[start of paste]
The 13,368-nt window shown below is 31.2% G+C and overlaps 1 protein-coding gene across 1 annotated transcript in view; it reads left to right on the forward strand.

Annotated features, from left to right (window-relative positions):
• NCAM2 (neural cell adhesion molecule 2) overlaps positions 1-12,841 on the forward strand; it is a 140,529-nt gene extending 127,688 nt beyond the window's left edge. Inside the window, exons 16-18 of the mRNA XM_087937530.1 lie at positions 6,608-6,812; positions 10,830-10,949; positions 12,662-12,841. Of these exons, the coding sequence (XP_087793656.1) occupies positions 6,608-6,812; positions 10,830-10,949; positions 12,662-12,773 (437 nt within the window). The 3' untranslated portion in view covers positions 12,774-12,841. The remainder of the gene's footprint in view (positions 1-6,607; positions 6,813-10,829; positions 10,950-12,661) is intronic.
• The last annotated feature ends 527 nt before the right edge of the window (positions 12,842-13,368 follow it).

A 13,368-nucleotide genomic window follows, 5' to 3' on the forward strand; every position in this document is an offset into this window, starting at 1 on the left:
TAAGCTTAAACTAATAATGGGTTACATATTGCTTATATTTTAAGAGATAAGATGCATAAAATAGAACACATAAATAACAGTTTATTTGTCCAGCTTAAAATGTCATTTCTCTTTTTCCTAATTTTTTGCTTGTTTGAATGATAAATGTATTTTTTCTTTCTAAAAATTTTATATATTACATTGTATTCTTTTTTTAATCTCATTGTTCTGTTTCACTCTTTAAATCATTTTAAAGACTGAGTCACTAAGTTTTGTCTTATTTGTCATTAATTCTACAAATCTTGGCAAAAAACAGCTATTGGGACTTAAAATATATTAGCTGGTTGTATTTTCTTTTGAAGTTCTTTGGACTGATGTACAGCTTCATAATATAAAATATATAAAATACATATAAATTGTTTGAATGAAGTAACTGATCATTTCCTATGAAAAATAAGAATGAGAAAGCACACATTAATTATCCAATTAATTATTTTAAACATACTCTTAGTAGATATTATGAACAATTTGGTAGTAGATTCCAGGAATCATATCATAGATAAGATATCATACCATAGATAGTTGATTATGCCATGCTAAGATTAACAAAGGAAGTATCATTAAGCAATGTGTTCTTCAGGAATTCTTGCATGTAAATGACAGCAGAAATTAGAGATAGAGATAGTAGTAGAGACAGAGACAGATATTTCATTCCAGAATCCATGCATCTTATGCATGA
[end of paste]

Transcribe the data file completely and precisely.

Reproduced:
The 13,368-nt window shown below is 31.2% G+C and overlaps 1 protein-coding gene across 1 annotated transcript in view; it reads left to right on the forward strand.

Annotated features, from left to right (window-relative positions):
• NCAM2 (neural cell adhesion molecule 2) overlaps positions 1-12,841 on the forward strand; it is a 140,529-nt gene extending 127,688 nt beyond the window's left edge. Inside the window, exons 16-18 of the mRNA XM_087937530.1 lie at positions 6,608-6,812; positions 10,830-10,949; positions 12,662-12,841. Of these exons, the coding sequence (XP_087793656.1) occupies positions 6,608-6,812; positions 10,830-10,949; positions 12,662-12,773 (437 nt within the window). The 3' untranslated portion in view covers positions 12,774-12,841. The remainder of the gene's footprint in view (positions 1-6,607; positions 6,813-10,829; positions 10,950-12,661) is intronic.
• The last annotated feature ends 527 nt before the right edge of the window (positions 12,842-13,368 follow it).

A 13,368-nucleotide genomic window follows, 5' to 3' on the forward strand; every position in this document is an offset into this window, starting at 1 on the left:
TAAGCTTAAACTAATAATGGGTTACATATTGCTTATATTTTAAGAGATAAGATGCATAAAATAGAACACATAAATAACAGTTTATTTGTCCAGCTTAAAATGTCATTTCTCTTTTTCCTAATTTTTTGCTTGTTTGAATGATAAATGTATTTTTTCTTTCTAAAAATTTTATATATTACATTGTATTCTTTTTTTAATCTCATTGTTCTGTTTCACTCTTTAAATCATTTTAAAGACTGAGTCACTAAGTTTTGTCTTATTTGTCATTAATTCTACAAATCTTGGCAAAAAACAGCTATTGGGACTTAAAATATATTAGCTGGTTGTATTTTCTTTTGAAGTTCTTTGGACTGATGTACAGCTTCATAATATAAAATATATAAAATACATATAAATTGTTTGAATGAAGTAACTGATCATTTCCTATGAAAAATAAGAATGAGAAAGCACACATTAATTATCCAATTAATTATTTTAAACATACTCTTAGTAGATATTATGAACAATTTGGTAGTAGATTCCAGGAATCATATCATAGATAAGATATCATACCATAGATAGTTGATTATGCCATGCTAAGATTAACAAAGGAAGTATCATTAAGCAATGTGTTCTTCAGGAATTCTTGCATGTAAATGACAGCAGAAATTAGAGATAGAGATAGTAGTAGAGACAGAGACAGATATTTCATTCCAGAATCCATGCATCTTATGCATGA